Viktor Kouřil (VK): The state certainly can lower the percentages of payments to the pension funds administered by particular DSS, but it is changing the rules after the game had started. In the end it would certainly mean lowering the pension coming from the second pillar and a greater reliance on the amount of pension coming from the Sociálna poisťovňa. The final effect will be a lower pension for citizens and heavier burden on the Sociálna poisťovňa. Certainly, such a step will also worsen the economic situation of some DSS and will prolong the time that before they will see a return on their investments, but they will continue functioning. However, it will be up to the owners-shareholders, who are mostly strong banks and insurance houses, to determine what steps they may choose to take, if such changes take place.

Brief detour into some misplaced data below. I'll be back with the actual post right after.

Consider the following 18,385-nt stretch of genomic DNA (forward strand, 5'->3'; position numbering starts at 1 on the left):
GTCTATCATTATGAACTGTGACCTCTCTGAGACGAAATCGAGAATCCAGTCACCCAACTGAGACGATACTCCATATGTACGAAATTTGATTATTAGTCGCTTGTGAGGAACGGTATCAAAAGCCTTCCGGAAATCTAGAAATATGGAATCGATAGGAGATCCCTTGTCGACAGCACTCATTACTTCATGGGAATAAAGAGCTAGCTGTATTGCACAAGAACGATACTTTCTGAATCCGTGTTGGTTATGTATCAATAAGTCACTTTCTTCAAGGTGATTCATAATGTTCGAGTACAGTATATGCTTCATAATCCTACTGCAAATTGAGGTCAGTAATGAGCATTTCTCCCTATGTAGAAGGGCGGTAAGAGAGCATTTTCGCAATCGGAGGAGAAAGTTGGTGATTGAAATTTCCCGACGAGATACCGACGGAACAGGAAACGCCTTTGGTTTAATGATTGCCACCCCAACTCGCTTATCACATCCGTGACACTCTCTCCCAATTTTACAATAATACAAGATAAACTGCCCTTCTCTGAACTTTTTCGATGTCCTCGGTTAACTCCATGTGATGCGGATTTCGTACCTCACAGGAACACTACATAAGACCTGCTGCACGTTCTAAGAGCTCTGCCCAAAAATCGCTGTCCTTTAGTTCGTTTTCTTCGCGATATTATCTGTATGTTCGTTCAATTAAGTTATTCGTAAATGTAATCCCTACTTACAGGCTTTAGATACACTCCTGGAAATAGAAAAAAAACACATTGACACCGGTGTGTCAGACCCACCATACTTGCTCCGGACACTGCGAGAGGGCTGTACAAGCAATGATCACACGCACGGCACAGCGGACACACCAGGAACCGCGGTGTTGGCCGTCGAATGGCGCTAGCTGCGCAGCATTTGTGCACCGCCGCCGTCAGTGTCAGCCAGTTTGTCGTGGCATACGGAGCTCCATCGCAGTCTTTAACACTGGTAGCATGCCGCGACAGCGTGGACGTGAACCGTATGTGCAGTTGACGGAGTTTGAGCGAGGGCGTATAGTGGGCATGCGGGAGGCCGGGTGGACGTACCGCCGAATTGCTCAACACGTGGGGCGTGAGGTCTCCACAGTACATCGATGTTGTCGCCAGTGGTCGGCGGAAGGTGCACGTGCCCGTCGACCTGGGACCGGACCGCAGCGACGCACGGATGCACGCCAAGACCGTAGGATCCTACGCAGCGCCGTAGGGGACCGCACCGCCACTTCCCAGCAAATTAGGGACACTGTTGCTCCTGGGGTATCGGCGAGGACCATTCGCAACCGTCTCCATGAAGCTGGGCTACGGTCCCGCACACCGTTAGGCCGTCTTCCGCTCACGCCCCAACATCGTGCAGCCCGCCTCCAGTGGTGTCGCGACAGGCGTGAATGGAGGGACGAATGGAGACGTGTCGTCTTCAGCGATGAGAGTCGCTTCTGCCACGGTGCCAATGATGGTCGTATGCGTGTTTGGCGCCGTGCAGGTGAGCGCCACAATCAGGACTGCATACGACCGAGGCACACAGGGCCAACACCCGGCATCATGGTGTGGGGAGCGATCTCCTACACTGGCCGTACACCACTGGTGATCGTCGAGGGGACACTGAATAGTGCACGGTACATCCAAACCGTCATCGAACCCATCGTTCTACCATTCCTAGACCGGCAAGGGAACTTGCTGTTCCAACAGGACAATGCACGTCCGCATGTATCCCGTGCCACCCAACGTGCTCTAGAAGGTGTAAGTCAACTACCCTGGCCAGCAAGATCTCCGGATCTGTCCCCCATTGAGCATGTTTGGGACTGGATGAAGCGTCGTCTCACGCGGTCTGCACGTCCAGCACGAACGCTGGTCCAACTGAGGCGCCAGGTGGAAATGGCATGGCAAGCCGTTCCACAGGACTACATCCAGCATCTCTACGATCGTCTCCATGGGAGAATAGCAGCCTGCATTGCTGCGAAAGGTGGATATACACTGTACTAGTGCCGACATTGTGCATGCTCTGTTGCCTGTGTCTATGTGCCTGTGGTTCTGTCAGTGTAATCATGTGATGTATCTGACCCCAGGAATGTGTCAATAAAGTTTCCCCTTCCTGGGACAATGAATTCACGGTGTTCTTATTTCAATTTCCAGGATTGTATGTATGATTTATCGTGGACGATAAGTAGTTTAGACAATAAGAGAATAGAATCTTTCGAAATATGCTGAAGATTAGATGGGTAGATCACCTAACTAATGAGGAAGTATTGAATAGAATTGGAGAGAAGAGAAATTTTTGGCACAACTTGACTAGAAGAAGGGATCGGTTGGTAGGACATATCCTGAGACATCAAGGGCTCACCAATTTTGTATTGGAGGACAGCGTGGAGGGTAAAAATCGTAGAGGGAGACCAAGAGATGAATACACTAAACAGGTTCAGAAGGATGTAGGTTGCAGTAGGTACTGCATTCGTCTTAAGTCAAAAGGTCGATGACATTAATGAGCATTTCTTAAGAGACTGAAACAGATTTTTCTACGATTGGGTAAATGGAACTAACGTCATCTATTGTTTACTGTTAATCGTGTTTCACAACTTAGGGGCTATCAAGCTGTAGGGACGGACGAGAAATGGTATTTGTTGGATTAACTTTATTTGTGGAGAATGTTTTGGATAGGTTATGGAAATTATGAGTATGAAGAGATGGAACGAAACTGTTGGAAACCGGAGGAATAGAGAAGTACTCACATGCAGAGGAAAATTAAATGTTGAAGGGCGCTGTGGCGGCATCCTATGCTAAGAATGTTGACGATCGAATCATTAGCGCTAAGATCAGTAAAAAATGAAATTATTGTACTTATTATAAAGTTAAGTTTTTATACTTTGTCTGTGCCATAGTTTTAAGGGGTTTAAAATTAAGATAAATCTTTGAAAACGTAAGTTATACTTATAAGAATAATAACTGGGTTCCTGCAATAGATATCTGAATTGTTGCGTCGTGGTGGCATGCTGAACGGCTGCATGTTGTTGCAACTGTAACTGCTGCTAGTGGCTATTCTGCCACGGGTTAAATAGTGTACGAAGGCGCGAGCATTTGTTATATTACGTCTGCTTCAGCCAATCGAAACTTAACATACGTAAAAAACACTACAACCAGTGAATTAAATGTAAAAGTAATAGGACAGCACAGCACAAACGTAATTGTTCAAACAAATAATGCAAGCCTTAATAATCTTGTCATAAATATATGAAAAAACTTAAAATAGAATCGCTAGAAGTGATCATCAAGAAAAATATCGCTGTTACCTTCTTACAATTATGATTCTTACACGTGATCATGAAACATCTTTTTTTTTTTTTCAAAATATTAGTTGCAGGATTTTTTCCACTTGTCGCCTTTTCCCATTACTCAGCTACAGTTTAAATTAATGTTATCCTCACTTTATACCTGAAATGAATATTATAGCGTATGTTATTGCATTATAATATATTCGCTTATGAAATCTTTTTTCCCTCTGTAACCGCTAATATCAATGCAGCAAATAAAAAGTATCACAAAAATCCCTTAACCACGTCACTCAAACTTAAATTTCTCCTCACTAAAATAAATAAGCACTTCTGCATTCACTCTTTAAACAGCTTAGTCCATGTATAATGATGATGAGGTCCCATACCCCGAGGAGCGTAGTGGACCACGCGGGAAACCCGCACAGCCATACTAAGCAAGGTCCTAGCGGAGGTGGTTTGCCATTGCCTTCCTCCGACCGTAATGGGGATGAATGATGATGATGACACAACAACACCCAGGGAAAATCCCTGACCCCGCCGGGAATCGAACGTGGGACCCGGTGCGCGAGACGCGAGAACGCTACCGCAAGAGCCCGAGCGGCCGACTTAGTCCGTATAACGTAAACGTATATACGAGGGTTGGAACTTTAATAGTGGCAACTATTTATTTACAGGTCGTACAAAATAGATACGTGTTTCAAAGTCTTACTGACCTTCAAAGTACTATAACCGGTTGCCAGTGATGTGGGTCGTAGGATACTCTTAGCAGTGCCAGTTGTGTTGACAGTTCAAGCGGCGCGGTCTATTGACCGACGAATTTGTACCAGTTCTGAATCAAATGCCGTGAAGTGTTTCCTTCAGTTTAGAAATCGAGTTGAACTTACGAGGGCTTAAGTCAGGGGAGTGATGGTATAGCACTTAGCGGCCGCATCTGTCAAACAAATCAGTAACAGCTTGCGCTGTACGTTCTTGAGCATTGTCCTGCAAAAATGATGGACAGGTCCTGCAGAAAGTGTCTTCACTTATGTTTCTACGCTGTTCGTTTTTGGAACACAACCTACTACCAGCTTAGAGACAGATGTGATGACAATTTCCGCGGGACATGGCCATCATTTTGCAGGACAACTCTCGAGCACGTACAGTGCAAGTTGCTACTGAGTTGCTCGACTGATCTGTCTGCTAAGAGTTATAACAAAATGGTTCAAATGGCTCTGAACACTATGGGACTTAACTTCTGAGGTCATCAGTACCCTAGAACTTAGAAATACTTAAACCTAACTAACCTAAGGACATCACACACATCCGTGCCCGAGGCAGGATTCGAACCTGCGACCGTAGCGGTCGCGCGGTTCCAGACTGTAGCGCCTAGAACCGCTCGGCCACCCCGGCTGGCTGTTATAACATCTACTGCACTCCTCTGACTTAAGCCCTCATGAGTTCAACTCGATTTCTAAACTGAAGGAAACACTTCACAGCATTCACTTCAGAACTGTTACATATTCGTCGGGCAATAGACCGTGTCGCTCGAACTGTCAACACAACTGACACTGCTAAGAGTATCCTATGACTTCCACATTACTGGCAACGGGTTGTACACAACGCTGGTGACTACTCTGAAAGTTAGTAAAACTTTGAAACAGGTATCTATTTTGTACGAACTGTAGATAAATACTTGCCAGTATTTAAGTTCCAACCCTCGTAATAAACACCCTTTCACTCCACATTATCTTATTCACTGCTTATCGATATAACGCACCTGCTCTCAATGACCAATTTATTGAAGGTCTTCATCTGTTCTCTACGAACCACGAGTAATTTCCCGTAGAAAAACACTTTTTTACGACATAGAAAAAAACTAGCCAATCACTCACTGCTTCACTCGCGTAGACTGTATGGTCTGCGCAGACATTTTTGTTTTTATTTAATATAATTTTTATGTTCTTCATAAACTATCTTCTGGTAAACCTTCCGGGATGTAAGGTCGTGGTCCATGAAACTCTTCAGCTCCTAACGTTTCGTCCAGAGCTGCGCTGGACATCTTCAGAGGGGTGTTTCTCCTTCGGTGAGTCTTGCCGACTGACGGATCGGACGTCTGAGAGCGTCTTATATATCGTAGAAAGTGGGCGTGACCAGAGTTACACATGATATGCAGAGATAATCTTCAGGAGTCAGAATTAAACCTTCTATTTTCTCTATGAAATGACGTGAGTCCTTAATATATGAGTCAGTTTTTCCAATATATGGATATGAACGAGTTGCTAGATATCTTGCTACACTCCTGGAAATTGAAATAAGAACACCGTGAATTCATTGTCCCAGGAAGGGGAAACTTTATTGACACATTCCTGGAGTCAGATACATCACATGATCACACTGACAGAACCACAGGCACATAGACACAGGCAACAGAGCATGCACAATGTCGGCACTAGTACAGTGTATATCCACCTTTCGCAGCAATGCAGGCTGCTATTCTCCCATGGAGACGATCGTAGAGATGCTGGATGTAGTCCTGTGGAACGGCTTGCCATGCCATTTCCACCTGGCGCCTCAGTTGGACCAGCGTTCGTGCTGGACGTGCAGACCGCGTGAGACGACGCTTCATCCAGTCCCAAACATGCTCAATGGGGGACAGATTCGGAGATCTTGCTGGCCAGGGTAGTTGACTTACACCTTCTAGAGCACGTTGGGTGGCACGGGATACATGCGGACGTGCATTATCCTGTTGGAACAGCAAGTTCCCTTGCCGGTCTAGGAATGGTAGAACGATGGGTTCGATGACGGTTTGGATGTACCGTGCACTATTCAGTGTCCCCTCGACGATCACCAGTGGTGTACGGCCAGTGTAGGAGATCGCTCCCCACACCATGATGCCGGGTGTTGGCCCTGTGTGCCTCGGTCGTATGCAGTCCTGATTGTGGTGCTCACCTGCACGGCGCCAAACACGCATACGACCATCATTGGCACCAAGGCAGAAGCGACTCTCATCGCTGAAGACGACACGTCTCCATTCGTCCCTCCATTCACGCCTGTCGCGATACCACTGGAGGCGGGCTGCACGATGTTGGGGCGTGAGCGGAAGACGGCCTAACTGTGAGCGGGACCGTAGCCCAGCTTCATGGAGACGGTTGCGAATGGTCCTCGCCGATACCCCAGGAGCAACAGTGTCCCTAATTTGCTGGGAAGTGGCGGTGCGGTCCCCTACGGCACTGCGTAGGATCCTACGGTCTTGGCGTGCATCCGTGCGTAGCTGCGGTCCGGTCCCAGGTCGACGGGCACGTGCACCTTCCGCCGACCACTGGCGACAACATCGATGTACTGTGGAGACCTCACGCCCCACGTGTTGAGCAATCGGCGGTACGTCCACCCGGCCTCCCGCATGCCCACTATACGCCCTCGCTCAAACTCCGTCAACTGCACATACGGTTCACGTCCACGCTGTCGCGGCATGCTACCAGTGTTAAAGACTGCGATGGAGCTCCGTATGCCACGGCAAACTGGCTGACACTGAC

Tatiana Balážová (TB): The goal of the reform of the pension scheme was to prevent the collapse of the system of pension savings due to demographic developments. Our company views the suggested changes in the amount of transfers to private funds negatively. Such an intervention to the second pillar could have an undesirable impact on the amount of savings of the contributors themselves but also on the functioning of the system. Weakening of the pension savings would affect people with lower income the most, this would spoil their prospect of achieving a higher pension.

Frans van der Ent (FE): This would have a dramatic effect on the future pension. People will invest less in their private pension. The level of pensions from the first pillar will always be dependent on politics, the second pillar should offer stability and be their own responsibility. For DSS companies a lower level of contribution from the savers would mean an immediate lowering in the amount of fee income. Due to current limitations of fee levels, the period for the return on the investments for the DSS is already around 10 years or longer. The worst aspect of changing the contributions level to the DSS however is that it would give a bad signal to the 1.4 million inhabitants who just decided to join the second pillar based on the current conditions.